I don’t know if I would ever say home is this. Like I said, I’m always searching for what that is. I’ve been asked a lot about something that I bring on tour to make me feel at home. And I always bring my favorite pillow from my bed, wherever I go. So wherever I lay my head down, I’m trying to convince myself that I’m in my own bed, you know. I think everyone’s got a different take on it. But I would never say home is this. Unless, you know—when falling in love, I felt that when I’m with that person, when I’m with that woman, it’s like—that’s home. I have that feeling. But like I said, I’m always searching for it. Haven’t found it just yet.

Do you feel at home in Los Angeles? I mean, in one of your new songs, Let it Go, which describes a very freeing drive you took up the California coastline, you said “I’m gonna save myself from Los Angeles.” What did you mean by that?

In that moment, I was feeling there were too many cooks in the kitchen in terms of my music. Too many people telling me how I should sound, how I should look. I just got in the car and drove away from the city. Sometimes Los Angeles can be amazing. But sometimes you can be surrounded by very fake plastic people. Sometimes that stereotype is true. And sometimes—most of the time actually—so many of my friends are there, that I find it to be the exact opposite.

Sometimes I find Los Angeles a great place to land off tour, as long as I can see familiar faces. A lot of my life is meeting people that I’ve never seen in my life before. New faces. And after months and months and months of that, sometimes you just wanna go home. You wanna go back to where you live and see your friends and see familiar faces all the time. That’s what you jones for. So in that moment when I was writing that song, I was very fed up with Los Angeles. A lot of my friends were on tour, and I wasn’t seeing any of them. A lot of the people I was seeing were the wrong people. I shouldn’t have been seeing any of those people. And that’s why I had to let it go.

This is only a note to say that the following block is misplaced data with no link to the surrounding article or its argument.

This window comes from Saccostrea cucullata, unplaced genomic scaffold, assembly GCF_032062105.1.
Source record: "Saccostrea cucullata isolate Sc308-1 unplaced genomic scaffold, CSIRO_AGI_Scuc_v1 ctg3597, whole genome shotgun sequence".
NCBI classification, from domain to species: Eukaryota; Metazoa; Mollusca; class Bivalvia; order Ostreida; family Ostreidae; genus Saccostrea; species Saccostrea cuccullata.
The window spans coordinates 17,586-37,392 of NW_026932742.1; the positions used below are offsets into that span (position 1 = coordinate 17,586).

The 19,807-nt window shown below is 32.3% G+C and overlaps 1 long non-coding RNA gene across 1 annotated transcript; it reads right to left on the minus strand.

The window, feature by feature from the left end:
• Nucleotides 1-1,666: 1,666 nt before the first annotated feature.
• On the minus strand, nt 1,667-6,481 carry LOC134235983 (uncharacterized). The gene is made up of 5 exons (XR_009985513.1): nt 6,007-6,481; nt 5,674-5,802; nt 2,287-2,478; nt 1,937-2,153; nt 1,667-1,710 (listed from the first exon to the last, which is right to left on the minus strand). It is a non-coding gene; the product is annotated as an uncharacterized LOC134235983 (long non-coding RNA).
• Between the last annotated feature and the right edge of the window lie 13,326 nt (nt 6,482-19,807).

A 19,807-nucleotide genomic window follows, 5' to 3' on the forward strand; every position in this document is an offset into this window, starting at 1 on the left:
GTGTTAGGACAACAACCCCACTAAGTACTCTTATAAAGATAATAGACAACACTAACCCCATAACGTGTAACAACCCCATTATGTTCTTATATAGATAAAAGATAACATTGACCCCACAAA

You often cite the time you spent underwater in the Pacific Ocean as a point of inspiration for your new album, which is called “Underwater.” Tell me about that.

When I was about four years old, I had so many ear infections as a little kid that a hole in my eardrum formed in my right ear. The doctors looked at it and said I was to never go underwater—never stick my head underwater, for it would be extremely painful and damaging. So that’s what I did. I never went underwater.

Last year, he looked in my ear again and said it had naturally healed over all this time. He said if you want to go underwater, go ahead. So I did, with actually much trepidation. But I finally made it and I went to Hawaii to go snorkeling—to do it right, if I was going to do it the first time, you know? I went underwater and it was just an amazing experience. Really enlightening. And I heard this silence underwater that I’d never heard before. So it opened up my mind. Nothing was going on in my mind. It was totally silent. And all of a sudden, these string parts started flowing through my mind. And that song “Underwater” is the first song I wrote for this album. That inspiration came after about two or three months without writing anything. It sparked all the other songs for this album. So I titled the album, Underwater.